When Antetokounmpo's on the floor alongside one of the Lopezes, he shuttles between multiple perimeter assignments so the Lopez in question can essentially play a one-man zone underneath the hoop:

All three of them display tremendous patience; they rarely overcommit or leave their feet too early, trusting their sheer size (and in Antetokounmpo's case, supreme athleticism) to affect a shot, lob, or dump-off pass, even if they stay grounded a beat longer than base instinct might dictate. Lopez flummoxed James at the rim all night:

The real meat of Milwaukee's system is the additional help that comes crashing in from the wings and the corners. Whether it's to stymie passes to the roll man or standard drives, the help comes in waves. Wing defenders will help aggressively to the nail, and if the play breaks through that second line of defense, the corner defenders are pinching in aggressively to provide cover for the paint-bound big.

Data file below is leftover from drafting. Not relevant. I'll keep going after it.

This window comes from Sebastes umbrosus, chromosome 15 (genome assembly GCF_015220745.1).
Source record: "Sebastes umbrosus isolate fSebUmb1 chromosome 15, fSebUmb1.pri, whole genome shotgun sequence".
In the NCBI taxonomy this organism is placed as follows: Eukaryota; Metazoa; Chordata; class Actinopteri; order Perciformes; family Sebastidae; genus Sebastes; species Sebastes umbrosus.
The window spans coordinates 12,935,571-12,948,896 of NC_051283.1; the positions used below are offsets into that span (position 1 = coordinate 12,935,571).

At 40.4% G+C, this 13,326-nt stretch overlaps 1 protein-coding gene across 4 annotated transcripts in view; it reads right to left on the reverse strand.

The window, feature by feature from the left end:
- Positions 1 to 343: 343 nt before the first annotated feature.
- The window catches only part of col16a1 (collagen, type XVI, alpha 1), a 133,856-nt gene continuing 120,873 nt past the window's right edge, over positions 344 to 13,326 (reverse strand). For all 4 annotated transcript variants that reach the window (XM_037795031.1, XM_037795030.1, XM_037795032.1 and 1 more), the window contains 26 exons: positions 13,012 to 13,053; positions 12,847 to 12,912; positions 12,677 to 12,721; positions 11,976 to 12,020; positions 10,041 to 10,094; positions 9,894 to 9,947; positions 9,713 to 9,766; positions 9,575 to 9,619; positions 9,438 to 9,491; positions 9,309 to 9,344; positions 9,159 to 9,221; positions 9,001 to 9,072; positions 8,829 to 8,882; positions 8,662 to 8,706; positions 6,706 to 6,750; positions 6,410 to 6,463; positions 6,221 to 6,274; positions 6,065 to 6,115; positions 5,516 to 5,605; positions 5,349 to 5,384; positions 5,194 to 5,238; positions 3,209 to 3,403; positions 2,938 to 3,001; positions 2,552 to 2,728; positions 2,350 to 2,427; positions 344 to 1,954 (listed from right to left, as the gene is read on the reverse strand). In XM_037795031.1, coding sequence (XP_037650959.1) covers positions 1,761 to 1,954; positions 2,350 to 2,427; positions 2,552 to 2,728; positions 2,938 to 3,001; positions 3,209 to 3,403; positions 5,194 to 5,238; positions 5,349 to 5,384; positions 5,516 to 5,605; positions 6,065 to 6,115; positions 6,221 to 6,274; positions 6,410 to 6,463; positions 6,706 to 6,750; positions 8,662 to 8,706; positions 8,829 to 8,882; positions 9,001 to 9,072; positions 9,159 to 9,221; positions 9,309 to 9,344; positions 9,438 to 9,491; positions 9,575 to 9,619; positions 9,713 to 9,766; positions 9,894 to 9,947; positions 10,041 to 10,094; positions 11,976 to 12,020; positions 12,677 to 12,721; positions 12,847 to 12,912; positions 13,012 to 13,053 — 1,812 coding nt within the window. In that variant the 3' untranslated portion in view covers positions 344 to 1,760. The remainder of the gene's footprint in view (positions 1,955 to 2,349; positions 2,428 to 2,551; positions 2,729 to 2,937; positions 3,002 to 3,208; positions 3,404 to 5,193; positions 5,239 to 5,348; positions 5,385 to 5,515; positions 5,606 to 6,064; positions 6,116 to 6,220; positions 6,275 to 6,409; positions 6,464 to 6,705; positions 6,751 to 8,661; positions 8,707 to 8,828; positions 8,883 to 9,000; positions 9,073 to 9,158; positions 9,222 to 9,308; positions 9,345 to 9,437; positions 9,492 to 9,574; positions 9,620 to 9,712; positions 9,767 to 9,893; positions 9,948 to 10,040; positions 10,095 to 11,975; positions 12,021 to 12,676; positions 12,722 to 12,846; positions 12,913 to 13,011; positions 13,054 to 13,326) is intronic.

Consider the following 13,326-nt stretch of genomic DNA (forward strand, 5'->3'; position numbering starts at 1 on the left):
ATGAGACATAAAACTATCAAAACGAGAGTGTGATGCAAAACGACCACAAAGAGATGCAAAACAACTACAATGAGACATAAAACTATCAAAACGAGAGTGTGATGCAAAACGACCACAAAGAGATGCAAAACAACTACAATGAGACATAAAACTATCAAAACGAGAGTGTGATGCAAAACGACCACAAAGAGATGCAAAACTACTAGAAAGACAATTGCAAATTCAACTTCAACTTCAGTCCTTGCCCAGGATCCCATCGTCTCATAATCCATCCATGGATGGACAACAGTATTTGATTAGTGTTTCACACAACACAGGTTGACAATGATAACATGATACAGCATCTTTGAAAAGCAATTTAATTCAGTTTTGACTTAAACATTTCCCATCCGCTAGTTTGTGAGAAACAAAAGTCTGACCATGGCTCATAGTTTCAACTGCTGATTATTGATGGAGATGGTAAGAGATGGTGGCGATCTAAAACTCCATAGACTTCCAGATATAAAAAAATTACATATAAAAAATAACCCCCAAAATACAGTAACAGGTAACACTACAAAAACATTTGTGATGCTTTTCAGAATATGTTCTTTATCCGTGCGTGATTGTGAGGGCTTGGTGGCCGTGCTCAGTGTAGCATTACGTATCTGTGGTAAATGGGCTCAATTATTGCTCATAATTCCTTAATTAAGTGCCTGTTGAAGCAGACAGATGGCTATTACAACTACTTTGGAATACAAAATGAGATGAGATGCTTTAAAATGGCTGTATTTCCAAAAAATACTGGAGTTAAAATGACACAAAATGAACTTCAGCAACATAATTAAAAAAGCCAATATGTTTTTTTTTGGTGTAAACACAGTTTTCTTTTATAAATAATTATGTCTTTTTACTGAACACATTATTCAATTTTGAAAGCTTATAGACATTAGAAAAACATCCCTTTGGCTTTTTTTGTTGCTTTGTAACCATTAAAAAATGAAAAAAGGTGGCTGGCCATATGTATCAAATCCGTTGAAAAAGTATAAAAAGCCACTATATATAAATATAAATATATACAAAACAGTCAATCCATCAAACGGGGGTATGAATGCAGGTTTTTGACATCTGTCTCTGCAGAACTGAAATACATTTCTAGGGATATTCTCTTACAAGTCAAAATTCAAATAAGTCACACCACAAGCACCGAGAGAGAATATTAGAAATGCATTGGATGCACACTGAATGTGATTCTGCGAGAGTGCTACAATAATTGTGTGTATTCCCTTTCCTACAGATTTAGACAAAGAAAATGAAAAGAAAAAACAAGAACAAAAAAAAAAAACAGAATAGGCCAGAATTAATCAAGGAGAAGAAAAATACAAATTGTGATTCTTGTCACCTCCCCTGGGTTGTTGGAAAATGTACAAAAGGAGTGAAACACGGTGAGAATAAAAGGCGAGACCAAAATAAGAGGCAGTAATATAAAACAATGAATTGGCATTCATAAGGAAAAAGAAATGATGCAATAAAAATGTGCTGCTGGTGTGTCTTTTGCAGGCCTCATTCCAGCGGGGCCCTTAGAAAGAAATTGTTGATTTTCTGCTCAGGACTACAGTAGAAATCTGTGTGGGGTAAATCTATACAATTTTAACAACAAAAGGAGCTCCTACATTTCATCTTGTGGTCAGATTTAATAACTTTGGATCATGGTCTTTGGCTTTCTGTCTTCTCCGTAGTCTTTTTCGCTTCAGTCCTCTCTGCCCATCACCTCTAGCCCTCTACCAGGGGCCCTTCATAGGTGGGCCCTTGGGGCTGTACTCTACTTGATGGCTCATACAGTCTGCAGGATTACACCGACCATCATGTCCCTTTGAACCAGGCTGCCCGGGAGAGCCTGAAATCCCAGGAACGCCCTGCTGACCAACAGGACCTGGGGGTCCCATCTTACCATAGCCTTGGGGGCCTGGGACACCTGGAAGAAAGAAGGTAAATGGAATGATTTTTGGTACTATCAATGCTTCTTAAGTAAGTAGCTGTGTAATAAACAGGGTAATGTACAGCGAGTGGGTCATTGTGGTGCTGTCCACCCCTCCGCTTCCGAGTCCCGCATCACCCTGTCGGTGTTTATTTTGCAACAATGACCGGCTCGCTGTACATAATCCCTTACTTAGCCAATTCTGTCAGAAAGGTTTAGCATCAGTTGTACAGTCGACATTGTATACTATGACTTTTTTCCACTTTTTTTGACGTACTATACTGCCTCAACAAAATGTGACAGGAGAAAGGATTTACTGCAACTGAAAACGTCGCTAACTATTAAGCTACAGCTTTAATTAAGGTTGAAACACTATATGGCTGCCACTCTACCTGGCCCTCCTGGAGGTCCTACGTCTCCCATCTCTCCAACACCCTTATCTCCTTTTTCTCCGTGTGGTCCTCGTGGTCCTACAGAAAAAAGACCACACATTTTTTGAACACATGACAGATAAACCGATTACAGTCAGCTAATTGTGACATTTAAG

The Lakers looked to have the Bucks beat with this screen-the-screener action that flowed into a Spain pick-and-roll, until Donte DiVincenzo flew in from the weak-side corner:

The Bucks' ability to recover out to shooters is a big part of what makes their aggressive helping tenable. They know they're going to give up some catch-and-shoot looks off drive-and-kicks, but their collective speed and length allows them to contest those shots effectively.

That's if they even see the need to recover. Playing non-shooters is particularly damaging against the Bucks because of how aggressive and attuned they are with their help assignments. Rajon Rondo completely crippled the Lakers' offense any time he was on the floor Thursday, as his defender freely abandoned him even on the strong side.

Crucially, when they do recover, they remain organized and don't get their assignments mixed up. You'll routinely see three or four Bucks collapse on the paint before fanning back out when or if the ball escapes, like a freaking Hoberman Sphere.

There are plenty of reasons to believe the Bucks are title favorites this season, despite last year's playoff disappointment. One of them is that they appear to have perfected the defensive scheme they introduced a season ago. As they demonstrated in a potential Finals preview on Thursday, inside the arc they're more impenetrable than ever.

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Interior design: No team defends the paint like the Bucks